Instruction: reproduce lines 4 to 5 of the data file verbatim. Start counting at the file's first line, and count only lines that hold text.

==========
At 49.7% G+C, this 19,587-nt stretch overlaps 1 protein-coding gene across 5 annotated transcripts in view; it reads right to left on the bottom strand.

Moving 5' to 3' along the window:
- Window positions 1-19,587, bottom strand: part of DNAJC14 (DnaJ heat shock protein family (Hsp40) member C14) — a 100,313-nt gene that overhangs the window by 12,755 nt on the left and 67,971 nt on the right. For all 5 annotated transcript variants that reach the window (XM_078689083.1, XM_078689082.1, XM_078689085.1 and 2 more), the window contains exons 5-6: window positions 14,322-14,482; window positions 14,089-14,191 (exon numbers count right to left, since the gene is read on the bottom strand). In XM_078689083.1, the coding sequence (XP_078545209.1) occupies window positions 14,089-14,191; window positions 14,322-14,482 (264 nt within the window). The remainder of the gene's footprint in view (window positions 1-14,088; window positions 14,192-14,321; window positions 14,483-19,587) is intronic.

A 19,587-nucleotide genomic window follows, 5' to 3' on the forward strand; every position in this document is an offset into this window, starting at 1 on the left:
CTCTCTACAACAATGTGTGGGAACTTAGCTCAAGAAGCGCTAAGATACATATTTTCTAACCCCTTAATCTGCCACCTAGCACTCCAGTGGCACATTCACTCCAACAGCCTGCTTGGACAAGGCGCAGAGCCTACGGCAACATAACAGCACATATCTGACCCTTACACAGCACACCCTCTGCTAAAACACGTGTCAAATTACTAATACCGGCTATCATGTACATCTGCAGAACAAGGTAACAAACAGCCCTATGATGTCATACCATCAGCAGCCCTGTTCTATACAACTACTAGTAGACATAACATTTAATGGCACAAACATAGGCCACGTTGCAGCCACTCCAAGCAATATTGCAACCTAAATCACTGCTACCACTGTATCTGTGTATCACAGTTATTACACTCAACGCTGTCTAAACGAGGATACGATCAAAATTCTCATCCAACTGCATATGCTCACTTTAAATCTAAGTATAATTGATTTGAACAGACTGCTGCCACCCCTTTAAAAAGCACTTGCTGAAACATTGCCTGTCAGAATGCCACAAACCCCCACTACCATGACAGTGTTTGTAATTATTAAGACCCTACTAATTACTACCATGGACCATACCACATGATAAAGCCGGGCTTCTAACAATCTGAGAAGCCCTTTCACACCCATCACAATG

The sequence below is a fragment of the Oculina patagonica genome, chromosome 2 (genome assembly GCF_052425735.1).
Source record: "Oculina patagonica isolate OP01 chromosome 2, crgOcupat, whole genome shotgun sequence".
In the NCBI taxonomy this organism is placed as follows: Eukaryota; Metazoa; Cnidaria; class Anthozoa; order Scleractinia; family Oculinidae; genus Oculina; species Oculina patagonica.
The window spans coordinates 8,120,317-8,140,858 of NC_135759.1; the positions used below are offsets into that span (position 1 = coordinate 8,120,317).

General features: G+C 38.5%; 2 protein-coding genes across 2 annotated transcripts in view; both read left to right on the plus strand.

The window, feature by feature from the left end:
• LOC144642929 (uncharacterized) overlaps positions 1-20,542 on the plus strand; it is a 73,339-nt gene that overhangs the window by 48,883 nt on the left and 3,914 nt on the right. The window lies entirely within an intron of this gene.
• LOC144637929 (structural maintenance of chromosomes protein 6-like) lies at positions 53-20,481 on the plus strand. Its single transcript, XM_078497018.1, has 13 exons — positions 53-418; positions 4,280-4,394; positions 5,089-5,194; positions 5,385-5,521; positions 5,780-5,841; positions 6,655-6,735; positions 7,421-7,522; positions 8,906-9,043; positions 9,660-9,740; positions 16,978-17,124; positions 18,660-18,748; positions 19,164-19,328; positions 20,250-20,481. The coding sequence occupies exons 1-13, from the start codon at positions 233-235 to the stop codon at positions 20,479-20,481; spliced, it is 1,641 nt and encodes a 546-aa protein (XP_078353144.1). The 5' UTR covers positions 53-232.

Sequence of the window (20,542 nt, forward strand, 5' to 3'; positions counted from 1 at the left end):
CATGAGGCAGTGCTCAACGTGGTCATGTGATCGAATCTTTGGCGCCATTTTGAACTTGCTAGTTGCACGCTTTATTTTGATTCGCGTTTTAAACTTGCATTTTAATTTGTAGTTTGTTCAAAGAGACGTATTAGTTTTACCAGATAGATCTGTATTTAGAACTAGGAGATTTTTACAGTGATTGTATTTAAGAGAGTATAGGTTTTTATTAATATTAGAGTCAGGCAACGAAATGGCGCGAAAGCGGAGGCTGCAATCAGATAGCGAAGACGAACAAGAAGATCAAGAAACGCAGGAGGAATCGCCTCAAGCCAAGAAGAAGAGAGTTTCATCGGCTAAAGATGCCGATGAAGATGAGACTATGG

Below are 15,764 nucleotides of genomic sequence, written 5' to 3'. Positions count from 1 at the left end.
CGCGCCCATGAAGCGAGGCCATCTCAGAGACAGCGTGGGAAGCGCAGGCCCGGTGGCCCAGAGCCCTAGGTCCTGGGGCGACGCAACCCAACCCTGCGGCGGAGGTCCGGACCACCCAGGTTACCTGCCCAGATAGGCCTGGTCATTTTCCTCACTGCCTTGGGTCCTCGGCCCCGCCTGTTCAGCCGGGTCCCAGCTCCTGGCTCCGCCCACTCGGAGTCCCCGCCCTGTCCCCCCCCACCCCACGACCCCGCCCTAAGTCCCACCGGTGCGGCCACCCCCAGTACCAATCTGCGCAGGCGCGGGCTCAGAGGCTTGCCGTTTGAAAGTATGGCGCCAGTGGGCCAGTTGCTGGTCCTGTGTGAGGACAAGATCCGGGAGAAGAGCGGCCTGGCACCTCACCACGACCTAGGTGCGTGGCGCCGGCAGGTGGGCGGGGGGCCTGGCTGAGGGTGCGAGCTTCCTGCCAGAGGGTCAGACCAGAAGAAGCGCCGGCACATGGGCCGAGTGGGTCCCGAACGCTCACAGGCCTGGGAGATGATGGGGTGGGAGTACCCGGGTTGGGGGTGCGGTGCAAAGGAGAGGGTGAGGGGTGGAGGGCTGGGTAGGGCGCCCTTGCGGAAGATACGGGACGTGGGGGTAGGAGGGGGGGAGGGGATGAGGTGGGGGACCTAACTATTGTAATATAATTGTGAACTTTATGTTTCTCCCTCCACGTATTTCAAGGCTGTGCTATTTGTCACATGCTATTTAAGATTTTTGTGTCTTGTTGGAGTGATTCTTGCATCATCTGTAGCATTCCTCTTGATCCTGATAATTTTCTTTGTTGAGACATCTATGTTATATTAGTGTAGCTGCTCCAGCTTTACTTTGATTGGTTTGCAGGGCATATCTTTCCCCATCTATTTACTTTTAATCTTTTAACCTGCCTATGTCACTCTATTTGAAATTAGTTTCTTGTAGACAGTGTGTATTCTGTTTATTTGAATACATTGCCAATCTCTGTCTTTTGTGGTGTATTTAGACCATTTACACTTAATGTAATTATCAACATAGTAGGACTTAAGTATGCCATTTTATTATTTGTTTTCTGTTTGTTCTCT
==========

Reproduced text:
A 19,587-nucleotide genomic window follows, 5' to 3' on the forward strand; every position in this document is an offset into this window, starting at 1 on the left:
CTCTCTACAACAATGTGTGGGAACTTAGCTCAAGAAGCGCTAAGATACATATTTTCTAACCCCTTAATCTGCCACCTAGCACTCCAGTGGCACATTCACTCCAACAGCCTGCTTGGACAAGGCGCAGAGCCTACGGCAACATAACAGCACATATCTGACCCTTACACAGCACACCCTCTGCTAAAACACGTGTCAAATTACTAATACCGGCTATCATGTACATCTGCAGAACAAGGTAACAAACAGCCCTATGATGTCATACCATCAGCAGCCCTGTTCTATACAACTACTAGTAGACATAACATTTAATGGCACAAACATAGGCCACGTTGCAGCCACTCCAAGCAATATTGCAACCTAAATCACTGCTACCACTGTATCTGTGTATCACAGTTATTACACTCAACGCTGTCTAAACGAGGATACGATCAAAATTCTCATCCAACTGCATATGCTCACTTTAAATCTAAGTATAATTGATTTGAACAGACTGCTGCCACCCCTTTAAAAAGCACTTGCTGAAACATTGCCTGTCAGAATGCCACAAACCCCCACTACCATGACAGTGTTTGTAATTATTAAGACCCTACTAATTACTACCATGGACCATACCACATGATAAAGCCGGGCTTCTAACAATCTGAGAAGCCCTTTCACACCCATCACAATG